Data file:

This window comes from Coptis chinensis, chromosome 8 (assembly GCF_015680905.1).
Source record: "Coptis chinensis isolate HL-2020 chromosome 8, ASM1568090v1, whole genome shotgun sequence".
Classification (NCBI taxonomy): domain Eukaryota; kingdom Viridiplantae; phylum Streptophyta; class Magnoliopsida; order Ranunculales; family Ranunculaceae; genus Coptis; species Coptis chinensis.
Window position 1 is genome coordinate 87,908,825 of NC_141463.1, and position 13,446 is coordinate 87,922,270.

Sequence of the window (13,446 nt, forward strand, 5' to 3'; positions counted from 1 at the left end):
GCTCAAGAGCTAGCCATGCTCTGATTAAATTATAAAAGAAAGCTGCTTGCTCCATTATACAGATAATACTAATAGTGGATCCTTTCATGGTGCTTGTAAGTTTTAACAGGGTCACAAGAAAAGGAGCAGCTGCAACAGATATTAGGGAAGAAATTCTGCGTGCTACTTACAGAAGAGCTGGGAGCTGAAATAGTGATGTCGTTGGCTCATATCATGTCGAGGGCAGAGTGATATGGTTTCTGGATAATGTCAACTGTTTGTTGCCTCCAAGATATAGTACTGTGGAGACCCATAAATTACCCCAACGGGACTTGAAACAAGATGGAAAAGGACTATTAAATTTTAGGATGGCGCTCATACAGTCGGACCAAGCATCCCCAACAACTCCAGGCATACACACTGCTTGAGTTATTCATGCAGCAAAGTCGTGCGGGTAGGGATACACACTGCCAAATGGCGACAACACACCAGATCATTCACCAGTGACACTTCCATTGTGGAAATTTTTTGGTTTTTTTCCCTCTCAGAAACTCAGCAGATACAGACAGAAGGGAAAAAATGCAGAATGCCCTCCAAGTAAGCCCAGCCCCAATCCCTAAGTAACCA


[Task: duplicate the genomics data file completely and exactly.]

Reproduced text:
This window comes from Coptis chinensis, chromosome 8 (assembly GCF_015680905.1).
Source record: "Coptis chinensis isolate HL-2020 chromosome 8, ASM1568090v1, whole genome shotgun sequence".
Classification (NCBI taxonomy): domain Eukaryota; kingdom Viridiplantae; phylum Streptophyta; class Magnoliopsida; order Ranunculales; family Ranunculaceae; genus Coptis; species Coptis chinensis.
Window position 1 is genome coordinate 87,908,825 of NC_141463.1, and position 13,446 is coordinate 87,922,270.

Sequence of the window (13,446 nt, forward strand, 5' to 3'; positions counted from 1 at the left end):
GCTCAAGAGCTAGCCATGCTCTGATTAAATTATAAAAGAAAGCTGCTTGCTCCATTATACAGATAATACTAATAGTGGATCCTTTCATGGTGCTTGTAAGTTTTAACAGGGTCACAAGAAAAGGAGCAGCTGCAACAGATATTAGGGAAGAAATTCTGCGTGCTACTTACAGAAGAGCTGGGAGCTGAAATAGTGATGTCGTTGGCTCATATCATGTCGAGGGCAGAGTGATATGGTTTCTGGATAATGTCAACTGTTTGTTGCCTCCAAGATATAGTACTGTGGAGACCCATAAATTACCCCAACGGGACTTGAAACAAGATGGAAAAGGACTATTAAATTTTAGGATGGCGCTCATACAGTCGGACCAAGCATCCCCAACAACTCCAGGCATACACACTGCTTGAGTTATTCATGCAGCAAAGTCGTGCGGGTAGGGATACACACTGCCAAATGGCGACAACACACCAGATCATTCACCAGTGACACTTCCATTGTGGAAATTTTTTGGTTTTTTTCCCTCTCAGAAACTCAGCAGATACAGACAGAAGGGAAAAAATGCAGAATGCCCTCCAAGTAAGCCCAGCCCCAATCCCTAAGTAACCA